Plymouth - Our Most Holy Redeemer

Ocean Street, Keyham, Plymouth, Devon

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Large late Gothic Revival church originally built for naval personnel and their families. Burnt out in a 1941 air raid and subsequently restored, the church is something of a local landmark.  

The site was acquired by Bishop Graham and the naval chaplain for the purpose of building a permanent onshore church for navy personnel. The land belonged to the Lord of the Manor, Lord St Levan, who was then opening up the fields beyond Keyham Docks for development. The site was acquired for £1000, and Lord St Levan’s agent, the architect Edward St Aubyn, gave further land valued at £624. The Admiralty, having insisted on a seating capacity of 500 in the new church, contributed £500 and agreed on an annual contribution towards maintenance and repairs.

 

Early plans were prepared by Edward St Aubyn, but he was soon overtaken as architect by (Canon) A.J.C. Scoles. Bishop Graham laid the foundation stone on 10 April 1901, and the church opened on July 6 1902.  A large presbytery for two priests was built at the same time; the builders were Messrs Jinkin & Son. In January 1906 a school was opened on the land behind the church, not without resistance and non-cooperation from the Devonport Education Authority.

 

On 22 April 1941 the church was hit in an air raid and left a roofless burnt out shell. Services were held in the school until the restored and newly refurnished church opened in 1950. The church was consecrated in Aril 1957.  

 

In 1988 a major reordering involved the cutting down of the high altar to half its original size and bringing it forward to allow for westward celebration, removal of the main communion rails and the rail in front of the Sacred Heart chapel, relocation of the pulpit from the left to the right hand side of the sanctuary arch, relocation of the font from the baptistery to the left hand side of the sanctuary arch, removal of confessionals and conversion of former baptistery to a reconciliation room.

 

Holy Redeemer church now forms part of the Holy Trinity parish, with the priest based atSt Paulin St Budeaux. The ground floor of the presbytery is used by a pre-school group, and the upper floors currently unused. 

Large Gothic parish church with attached contemporary presbytery, both built of unevenly coarsed limestone with modern concrete tile roofs. Church consists of nave and aisles with square ended chancel with flanking chapels; no tower.  Narrow central west doorway on sloping frontage at west end flanked by small lancets, three stepped trefoil leaded lancets and stepped gable above. Plate tracery to the windows at the west end of the flanking aisles.  Plain flank elevations, with paired lancets to the each of the eight bays of the aisles and clerestory. Entrance in westernmost bay of north side, approached by steps; area railings also on this side. There is no external distinction between the nave and the chancel other than a closer spacing of windows for the latter. The presbytery lies attached to the east, and other than a Gothic arched doorway, is of a more domestic, astylar character.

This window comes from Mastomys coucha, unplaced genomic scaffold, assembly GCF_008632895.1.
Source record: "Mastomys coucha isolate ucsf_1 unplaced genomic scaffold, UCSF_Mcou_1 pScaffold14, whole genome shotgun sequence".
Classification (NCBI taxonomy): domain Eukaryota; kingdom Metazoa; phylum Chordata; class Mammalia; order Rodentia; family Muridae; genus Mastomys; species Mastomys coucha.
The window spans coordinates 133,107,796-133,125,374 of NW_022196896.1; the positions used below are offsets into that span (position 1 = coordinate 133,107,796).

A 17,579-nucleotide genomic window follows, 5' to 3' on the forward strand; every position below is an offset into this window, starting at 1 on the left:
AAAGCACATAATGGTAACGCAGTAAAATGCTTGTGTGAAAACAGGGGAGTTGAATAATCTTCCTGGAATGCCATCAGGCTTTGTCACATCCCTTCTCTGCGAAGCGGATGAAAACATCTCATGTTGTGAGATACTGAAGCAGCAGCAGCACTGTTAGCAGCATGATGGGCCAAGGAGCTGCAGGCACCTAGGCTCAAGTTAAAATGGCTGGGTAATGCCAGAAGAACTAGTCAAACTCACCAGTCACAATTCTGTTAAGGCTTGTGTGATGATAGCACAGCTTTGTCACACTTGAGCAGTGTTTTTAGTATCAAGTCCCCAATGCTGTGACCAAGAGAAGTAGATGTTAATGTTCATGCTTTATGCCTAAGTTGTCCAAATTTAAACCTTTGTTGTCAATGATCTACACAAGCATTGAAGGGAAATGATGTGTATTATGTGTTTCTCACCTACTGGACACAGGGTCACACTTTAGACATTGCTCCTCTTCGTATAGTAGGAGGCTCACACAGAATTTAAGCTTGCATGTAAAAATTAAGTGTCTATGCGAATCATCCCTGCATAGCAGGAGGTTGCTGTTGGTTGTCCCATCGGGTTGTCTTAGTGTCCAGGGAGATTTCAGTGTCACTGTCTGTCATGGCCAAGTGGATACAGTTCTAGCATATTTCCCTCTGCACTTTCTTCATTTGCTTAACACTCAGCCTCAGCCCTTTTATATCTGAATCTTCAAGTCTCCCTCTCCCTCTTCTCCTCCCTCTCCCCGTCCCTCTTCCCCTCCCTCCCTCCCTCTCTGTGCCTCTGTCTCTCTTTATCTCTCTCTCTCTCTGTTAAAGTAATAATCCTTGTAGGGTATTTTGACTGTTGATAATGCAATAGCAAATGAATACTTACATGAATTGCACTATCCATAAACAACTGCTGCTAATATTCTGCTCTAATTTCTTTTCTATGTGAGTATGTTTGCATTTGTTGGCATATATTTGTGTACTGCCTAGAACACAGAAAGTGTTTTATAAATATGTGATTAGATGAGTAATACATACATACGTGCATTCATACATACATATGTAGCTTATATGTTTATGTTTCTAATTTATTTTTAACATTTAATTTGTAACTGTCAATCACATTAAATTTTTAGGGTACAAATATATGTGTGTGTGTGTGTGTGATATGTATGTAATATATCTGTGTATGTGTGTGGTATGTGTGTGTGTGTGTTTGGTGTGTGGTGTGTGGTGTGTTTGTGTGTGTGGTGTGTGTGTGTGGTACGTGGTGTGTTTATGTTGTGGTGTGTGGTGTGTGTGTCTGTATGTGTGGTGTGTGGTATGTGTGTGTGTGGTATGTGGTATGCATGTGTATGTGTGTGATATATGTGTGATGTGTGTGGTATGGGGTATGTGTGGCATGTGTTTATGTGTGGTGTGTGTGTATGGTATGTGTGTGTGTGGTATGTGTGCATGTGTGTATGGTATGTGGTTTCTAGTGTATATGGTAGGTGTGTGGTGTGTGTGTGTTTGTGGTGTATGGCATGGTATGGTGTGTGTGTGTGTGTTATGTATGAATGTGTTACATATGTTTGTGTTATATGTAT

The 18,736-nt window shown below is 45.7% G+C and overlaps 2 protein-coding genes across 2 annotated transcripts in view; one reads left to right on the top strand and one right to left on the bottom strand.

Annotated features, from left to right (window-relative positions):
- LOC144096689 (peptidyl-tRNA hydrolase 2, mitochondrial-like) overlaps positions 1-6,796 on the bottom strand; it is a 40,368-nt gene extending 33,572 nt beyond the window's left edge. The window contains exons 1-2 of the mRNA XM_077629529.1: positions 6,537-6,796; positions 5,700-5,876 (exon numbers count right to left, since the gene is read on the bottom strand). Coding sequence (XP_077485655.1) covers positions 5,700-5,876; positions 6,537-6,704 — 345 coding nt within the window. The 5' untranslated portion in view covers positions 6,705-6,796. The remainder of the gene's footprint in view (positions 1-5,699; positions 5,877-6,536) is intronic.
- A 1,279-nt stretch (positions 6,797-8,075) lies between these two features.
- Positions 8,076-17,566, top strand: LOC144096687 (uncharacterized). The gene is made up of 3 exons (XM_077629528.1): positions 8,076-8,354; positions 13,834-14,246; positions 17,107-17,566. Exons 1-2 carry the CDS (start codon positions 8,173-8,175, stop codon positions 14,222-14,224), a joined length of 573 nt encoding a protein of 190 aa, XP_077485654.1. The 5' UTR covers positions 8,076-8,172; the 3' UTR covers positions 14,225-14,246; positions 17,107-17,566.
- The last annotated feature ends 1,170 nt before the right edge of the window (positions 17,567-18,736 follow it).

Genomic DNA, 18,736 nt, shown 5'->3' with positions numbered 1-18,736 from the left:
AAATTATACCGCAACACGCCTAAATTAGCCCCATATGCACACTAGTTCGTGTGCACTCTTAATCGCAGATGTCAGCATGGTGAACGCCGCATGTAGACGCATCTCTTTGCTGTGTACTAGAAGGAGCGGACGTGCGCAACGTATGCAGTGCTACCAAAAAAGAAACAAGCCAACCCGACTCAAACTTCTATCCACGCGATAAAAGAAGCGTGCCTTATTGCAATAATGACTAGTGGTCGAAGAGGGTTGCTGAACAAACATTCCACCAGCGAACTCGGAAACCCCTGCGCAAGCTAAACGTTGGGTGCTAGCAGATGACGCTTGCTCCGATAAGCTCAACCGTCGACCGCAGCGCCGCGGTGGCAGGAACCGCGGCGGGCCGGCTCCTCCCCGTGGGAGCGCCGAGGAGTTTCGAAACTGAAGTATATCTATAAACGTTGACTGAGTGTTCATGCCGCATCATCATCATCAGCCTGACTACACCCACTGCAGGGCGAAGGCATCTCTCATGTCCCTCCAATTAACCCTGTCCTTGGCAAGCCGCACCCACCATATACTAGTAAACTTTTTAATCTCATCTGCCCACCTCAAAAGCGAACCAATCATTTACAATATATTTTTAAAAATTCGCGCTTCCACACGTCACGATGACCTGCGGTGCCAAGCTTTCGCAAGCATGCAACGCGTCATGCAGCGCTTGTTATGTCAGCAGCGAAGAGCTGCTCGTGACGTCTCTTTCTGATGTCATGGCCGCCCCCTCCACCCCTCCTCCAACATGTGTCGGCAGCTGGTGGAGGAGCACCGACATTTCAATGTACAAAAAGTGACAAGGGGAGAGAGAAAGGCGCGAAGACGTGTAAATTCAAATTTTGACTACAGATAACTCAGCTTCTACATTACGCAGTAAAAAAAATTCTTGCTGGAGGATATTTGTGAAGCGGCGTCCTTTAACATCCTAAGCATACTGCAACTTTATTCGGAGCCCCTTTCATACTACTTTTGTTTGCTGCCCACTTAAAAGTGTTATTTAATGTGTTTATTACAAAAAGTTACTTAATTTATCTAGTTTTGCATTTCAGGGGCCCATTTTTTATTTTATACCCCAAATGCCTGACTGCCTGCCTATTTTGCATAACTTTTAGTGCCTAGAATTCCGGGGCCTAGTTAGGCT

Spacious interior with a nave of five bays, the arcades supported on octagonal piers. Groin vaulted plaster ceiling of 1950, replacing the previously-existing simpler canted timber ceiling. Western gallery with organ replacing that lost in the air raid, given by Buckfast Abbey and rebuilt here by the monks.

 

Most of the internal furnishings belong to the 1950 restoration (as reordered in 1988, see above). The exceptions are the font, which appears to be original, and is now located by the chancel arch, and the altar in the Sacred Heart chapel to the north, given in 1913, both of which survived the air raid. Traditional stained glass over the altar, c1940. 1950 furnishings include the oak panelling lining the sanctuary walls, the fine marble and alabaster War Memorial high altar and reredos, divorced from one another and the former cut down and brought forward in 1988; marble pulpit (relocated in 1988), and marble Lady altar in south aisle. The polychrome Crucifix on the east wall was given in memory of Leo Oakden, killed in thePlymouthblitz of 1941, but appears to be older.  Woodblock floor and plain benches in the nave.

Diocese: Plymouth

Architect: A.J.C. Scoles

Original Date: 1902

Conservation Area: No

Listed Grade: Not listed